Spices: These are important for beginners too because you’re basically trying to season food with spices to taste like meat or other dishes you’re used to eating. Stock up on smoked paprika, cumin, turmeric and onion and garlic powder. Spices are also inexpensive and pretty much last forever, as long as you’re storing them in a dry place.

There seems to be growing interest in plant-based eating, specifically vegan comfort foods. Why now?

At the beginning [in Toronto and elsewhere] we saw more juice and salad bars. Now, in contrast, we’re seeing a second movement: the indulgent side. I think it’s helping people get on board with veganism so they don’t fall into that trap of thinking they have to eat one way. It’s great because you can access both types of food, no matter your diet. I think everyone who’s on the same mission as me in the community realizes this is just how we get people interested and through the door.

Crispy Crabless Cakes (Featured in Lauren’s Cookbook, Vegan Comfort Classics)

Where do you see veganism heading? Where will it be five to ten years from now?

In five years, I think we’re going to be at a place where it’s much more normalized. Every restaurant will have more than one plant-based option on the menu, or if not, an isolated vegan menu, which you’re seeing places do now. I hope it’s not so much of a thing to harp on, that it’s just regular food that happens to be made with plants. At the end of the day, the movement is not a trend. It’s really a way to get people adjusted to the fact that this is the future of what you’re going to be eating.

Want more of Lauren’s decadent recipes? Try her Cauliflower Buffalo Wings, Perfect Vegan Lasagna and Vegan Strawberry Cheesecake Bites.

3 Healthy Baked Veggie Fries

Homemade vegetable fries, baked right in the oven, are a healthier way to get your fry fix. Just like potatoes, sturdy vegetables such as rutabaga, carrot, parsnip and zucchini, can withstand the heat of the oven needed for a crispy, golden-brown exterior and tender interior. These nutrient-rich frites offer great flavours and texture, in a healthy-carb package that was made for dipping.

Here are three simple variations of oven-baked French fries, along with a few tips on how to get them crisp, plus tasty dip ideas.

Italian-Zucchini-Fries-2

Veggie Fry Baking Tips
– After slicing, pat vegetables dry with a cloth or paper towel to remove excess moisture.
– Coat veggies in cornmeal or panko bread crumbs to add another layer of crunch to the exterior.
– Use the convection setting on your oven if you have it; baking at a higher heat (400ºF to 425ºF) for slightly less time. Circulating air means a crispier exterior.
– Use a high-temperature cooking oil, such as grapeseed, avocado, camelina or olive oil (not extra-virgin) to avoid smoke in the hot oven.
– Enjoy the fries as fresh as possible – like their deep-fried counterparts, these will soften as they cool.
– Make sure your parchment paper brand can withstand heat up to 425ºF.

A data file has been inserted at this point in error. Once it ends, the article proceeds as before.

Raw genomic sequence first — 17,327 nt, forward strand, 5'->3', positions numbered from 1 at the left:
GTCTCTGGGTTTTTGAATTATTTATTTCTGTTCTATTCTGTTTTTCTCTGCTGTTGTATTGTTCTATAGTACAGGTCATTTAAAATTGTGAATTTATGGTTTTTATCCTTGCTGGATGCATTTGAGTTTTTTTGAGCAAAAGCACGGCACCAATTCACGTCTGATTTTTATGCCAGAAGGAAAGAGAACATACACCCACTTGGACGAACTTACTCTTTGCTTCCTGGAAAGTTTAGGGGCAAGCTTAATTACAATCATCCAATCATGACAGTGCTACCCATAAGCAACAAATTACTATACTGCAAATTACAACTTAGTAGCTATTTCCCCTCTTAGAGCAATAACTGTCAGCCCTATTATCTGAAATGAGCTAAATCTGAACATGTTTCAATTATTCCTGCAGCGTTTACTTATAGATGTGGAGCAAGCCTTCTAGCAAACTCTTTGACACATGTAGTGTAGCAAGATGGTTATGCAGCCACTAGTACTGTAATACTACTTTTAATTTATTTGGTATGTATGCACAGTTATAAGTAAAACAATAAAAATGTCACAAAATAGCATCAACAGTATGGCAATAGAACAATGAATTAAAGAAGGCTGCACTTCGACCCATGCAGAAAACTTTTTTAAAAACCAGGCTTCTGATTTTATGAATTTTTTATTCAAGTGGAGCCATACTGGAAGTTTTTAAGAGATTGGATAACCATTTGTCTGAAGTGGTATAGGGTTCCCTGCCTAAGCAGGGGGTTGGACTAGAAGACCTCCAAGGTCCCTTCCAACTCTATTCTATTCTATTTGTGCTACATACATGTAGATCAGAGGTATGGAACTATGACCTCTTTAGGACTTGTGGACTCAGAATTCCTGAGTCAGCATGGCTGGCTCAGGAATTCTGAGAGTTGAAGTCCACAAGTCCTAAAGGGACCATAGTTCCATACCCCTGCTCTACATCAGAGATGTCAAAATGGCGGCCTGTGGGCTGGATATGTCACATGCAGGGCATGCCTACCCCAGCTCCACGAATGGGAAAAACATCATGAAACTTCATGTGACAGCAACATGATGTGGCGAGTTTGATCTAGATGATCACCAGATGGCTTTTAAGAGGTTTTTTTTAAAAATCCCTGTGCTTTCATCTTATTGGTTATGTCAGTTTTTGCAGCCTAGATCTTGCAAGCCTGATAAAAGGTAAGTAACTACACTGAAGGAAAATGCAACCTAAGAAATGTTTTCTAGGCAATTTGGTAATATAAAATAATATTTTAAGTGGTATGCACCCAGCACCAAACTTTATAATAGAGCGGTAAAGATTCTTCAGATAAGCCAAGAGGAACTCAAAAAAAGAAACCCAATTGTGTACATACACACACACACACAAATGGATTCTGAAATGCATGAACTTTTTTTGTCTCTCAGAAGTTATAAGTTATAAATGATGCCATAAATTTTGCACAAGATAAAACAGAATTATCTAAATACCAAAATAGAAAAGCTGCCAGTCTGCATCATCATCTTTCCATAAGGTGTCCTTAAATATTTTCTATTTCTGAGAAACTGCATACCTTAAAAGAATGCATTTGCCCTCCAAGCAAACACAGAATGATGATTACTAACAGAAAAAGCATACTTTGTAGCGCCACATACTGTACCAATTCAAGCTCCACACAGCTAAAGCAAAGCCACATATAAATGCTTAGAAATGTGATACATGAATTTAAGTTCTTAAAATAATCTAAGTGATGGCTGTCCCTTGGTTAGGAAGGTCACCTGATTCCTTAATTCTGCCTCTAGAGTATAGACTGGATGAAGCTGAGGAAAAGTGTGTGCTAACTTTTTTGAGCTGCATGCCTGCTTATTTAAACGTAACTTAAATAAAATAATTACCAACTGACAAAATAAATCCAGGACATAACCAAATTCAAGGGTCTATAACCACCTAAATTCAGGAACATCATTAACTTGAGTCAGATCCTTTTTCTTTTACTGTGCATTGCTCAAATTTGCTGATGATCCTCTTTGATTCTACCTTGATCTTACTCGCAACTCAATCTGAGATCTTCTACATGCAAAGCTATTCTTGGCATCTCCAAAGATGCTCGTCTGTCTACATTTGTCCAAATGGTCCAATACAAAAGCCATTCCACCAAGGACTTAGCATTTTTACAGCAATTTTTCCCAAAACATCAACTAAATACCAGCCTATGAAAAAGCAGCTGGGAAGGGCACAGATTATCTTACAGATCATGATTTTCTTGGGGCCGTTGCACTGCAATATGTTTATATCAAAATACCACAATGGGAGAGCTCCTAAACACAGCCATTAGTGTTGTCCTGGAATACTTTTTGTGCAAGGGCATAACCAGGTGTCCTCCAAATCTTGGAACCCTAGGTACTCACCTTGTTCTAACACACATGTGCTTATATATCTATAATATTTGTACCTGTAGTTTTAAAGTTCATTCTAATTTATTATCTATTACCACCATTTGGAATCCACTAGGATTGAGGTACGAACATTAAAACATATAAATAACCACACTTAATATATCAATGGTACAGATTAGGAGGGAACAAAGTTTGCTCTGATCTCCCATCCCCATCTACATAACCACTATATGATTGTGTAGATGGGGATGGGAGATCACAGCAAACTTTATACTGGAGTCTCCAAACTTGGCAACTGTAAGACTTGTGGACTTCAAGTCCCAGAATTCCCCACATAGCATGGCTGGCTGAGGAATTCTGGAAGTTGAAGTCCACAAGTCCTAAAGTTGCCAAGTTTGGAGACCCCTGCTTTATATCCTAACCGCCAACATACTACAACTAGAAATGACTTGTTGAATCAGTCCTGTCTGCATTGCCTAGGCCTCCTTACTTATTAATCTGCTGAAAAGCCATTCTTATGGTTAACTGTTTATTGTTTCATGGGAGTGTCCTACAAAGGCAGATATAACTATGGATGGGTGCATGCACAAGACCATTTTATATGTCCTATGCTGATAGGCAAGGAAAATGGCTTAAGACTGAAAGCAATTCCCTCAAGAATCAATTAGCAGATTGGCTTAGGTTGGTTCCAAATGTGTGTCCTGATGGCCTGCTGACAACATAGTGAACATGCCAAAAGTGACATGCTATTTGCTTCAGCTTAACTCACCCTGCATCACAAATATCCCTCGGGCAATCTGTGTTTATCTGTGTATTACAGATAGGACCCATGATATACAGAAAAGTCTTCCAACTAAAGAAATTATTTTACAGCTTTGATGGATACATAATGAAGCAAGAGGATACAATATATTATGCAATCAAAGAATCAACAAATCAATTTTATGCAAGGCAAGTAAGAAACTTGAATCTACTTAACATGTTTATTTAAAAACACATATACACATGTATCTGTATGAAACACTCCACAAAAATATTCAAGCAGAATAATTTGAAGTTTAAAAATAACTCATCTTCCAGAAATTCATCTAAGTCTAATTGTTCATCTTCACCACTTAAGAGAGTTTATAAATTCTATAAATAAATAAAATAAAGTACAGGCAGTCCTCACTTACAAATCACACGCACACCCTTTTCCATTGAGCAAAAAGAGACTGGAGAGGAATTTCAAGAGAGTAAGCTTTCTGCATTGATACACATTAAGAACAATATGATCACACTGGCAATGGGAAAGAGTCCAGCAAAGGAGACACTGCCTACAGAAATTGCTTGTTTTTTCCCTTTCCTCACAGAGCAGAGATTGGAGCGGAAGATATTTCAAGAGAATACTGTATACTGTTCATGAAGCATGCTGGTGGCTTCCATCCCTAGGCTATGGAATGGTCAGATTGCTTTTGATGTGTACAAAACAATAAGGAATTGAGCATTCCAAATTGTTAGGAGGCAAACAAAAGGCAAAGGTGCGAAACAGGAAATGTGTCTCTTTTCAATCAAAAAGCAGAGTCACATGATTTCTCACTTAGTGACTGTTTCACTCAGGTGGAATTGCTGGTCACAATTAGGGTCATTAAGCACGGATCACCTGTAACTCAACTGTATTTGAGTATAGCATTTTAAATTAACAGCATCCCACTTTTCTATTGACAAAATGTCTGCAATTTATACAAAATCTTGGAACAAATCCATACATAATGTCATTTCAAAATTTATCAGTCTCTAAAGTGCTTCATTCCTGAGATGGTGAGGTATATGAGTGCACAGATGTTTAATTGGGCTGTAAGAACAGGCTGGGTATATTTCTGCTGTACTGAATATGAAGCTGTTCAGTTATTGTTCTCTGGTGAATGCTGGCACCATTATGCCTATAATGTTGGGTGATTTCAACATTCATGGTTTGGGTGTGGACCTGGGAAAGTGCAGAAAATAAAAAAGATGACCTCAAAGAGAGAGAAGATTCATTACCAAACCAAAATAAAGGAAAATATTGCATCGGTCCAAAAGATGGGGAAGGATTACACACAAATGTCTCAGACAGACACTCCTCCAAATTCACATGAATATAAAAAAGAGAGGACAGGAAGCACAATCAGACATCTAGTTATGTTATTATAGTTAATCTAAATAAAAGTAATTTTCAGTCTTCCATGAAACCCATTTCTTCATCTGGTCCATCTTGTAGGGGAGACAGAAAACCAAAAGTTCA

Dip Ideas
Classic ketchup
Curry mayonnaise
Tzatziki
Greek yogurt with chipotle and lime
Garlicky honey mustard
Marinara sauce
Homemade cheese sauce

Rutabaga-Fries-1-1

Rutabaga Herb Oven Fries

Prep Time: 5 minutes
Total Time: 40 minutes
Serves: 4

Ingredients:
1 large rutabaga, peeled and cut into 1/2-inch matchsticks
2 Tbsp olive oil or grapeseed oil
1 tsp herbs de Provence or dried thyme
1/2 tsp salt
Ground black pepper, to taste

Directions:
1. Preheat oven to 425ºF. Line a large rimmed baking sheet with parchment paper.
2. Add all ingredients to prepared baking sheet and toss to combine; spread into a single layer.
3. Roast for 30 to 35 minutes, or until tender and golden brown on the underside. Serve.

Italian-Zucchini-Fries-3

Italian Zucchini Panko Wedge Fries

Prep Time: 5 minutes
Total Time: 35 minutes
Serves: 4

Ingredients:
1/4 cup panko breadcrumbs
1 tsp Italian seasoning or dried oregano
1/4 tsp salt
2 zucchini, halved crosswise and lengthwise, cut into thick sticks
1 Tbsp olive oil or grapeseed oil

Directions:
1. Preheat oven to 425ºF. Line a large rimmed baking sheet with parchment paper.
2. Combine panko, Italian seasoning or dried oregano and salt on a plate. Coat zucchini in oil. Press zucchini into breadcrumbs and line up on prepared baking sheet.
3. Roast for 25 to 30 minutes, until zucchini is tender and golden brown on the underside. Serve.

Sesame-Carrot-Fries-1

Sesame Carrot Shoestring Fries

Prep Time: 5 minutes
Total Time: 35 minutes
Serves: 4

Ingredients:
4 carrots, peeled, halved crosswise and cut into thin matchsticks
1 Tbsp olive oil or grapeseed oil
1 tsp toasted sesame oil
1 tsp black or white sesame seeds
1/4 tsp salt

Directions:
1. Preheat oven to 425ºF. Line a large rimmed baking sheet with parchment paper.
2. In a medium bowl, toss carrots with olive oil, sesame oil, tamari and sesame seeds. Transfer to prepared baking sheet and spread into a single layer.
3. Roast for 25 to 30 minutes, or until carrots are crisp and beginning to caramelize. Serve.

For more healthy alternatives, check out these 13 baked versions of your favourite fried foods.